Sun Dec 8th through Sat the 14th, 2019 at Vancouver Convention Center
Originality: this work tackles a traditional problem and achieves good performance improvement compared with previous states. The overall framework is quite novel. Unlike previous learning approaches which usually use a one-shot formula, the network is designed to be iterative, which is quite novel. In addition, there are also quite a few novel designs within the network. The most interesting one is the use of Gumbel-Softmax sampler within an actor-critic framework for sharp correspondence estimation. The authors have also justified the effectiveness of this through baseline comparison and ablation studies. Detecting key points for registration is also an interesting point given the main problem setup is partial scan registration. However, I feel this point is relatively weak in the whole paper with less study and justification. There's at least one work should also be mentioned and compared with, where dense correspondences between partial scans are estimated: Deep Part Induction from Articulated Object Pairs. Quality: technically, the paper is quite sound with a lot of technical details provided. However, there are still some points not clear to me. For the key point detection module, how can you guarantee the two set of top-k points are in correspondence given you are dealing with two partial scans? How does the choice of k influence the final performance? Is the key point detection module robust to the ratio of data missing? Will this l2 norm based key point detector be robust to outliers in scans? For this module design to be solid, more details should be provided. Another thing unclear is how does the discount factor influence the overall performance. Some ablation study should be provided. Clarity: the paper is clearly written and can be easily followed. Significance: point cloud registration is an important problem in computer vision and geometry processing community. The paper has done a good job in achieving state-of-the-art performance on various synthetic partial-to-partial registration tasks. The design of using Gumbel-Softmax sampler within an actor-critic framework for sharp correspondence estimation could be inspiring for other geometry processing tasks involving discrete optimization. However, all the quantitative evaluations are done with synthetic data, making the results a bit less impressive. Missing ablation studies on different design choices also weakens the overall significance a bit. Overall I like this submission but I think some points need more analysis and clarifications.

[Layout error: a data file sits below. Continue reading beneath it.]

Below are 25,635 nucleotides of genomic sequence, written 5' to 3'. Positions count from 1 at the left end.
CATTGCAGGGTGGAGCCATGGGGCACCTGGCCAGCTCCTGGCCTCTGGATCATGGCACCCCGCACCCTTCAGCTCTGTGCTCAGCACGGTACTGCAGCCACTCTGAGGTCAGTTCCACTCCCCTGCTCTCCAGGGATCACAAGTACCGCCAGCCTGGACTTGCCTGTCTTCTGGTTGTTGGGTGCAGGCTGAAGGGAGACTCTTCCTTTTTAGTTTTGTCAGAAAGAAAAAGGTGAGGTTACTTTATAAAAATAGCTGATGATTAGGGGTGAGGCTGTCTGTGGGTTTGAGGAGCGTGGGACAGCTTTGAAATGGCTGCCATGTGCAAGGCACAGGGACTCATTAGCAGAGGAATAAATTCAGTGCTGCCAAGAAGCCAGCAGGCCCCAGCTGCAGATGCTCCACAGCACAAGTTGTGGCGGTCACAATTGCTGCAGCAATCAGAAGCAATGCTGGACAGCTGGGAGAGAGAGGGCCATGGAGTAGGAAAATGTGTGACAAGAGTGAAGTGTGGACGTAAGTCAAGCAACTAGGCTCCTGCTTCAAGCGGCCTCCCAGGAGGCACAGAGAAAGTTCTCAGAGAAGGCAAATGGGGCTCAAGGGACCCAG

This is a very interesting paper, and its demonstration that iterative key-point methods can be learned will likely spur new research in this space. The paper provides a convincing motivation for the algorithmic approach, and strong benchmark evaluations. While the paper addresses one very specific problem in computer vision, I think the general approach to adaptive, iterative refinement of this constrained optimization problem may be of broader interest to the community. POST-REBUTTAL: Thank you for providing the ablation studies and particularly the computation speed figures. They significantly strengthen the paper.
This paper presents a novel deep network based partial-to-partial point cloud registration method named PRNet, which outperform the recently proposed DCP . This paper is technically sound and the experimental results are convincing. The manuscript is well organized and well written. 3D deep learning is a hot topic in recent years, this paper goes beyond DCP and proposes a partial-to-partial registration network, which is interesting. Extensive experiments show that the proposed method achieves good performance in registration, keypoint correspondence, and transfer learning. Small issues: Can this method be used to real point cloud acquired with LIDARs mounted on mobile robots or self-driving cars? The abstract says the proposed method outperforms PointNetLK, however, the experimental results didn't include the comparison with it.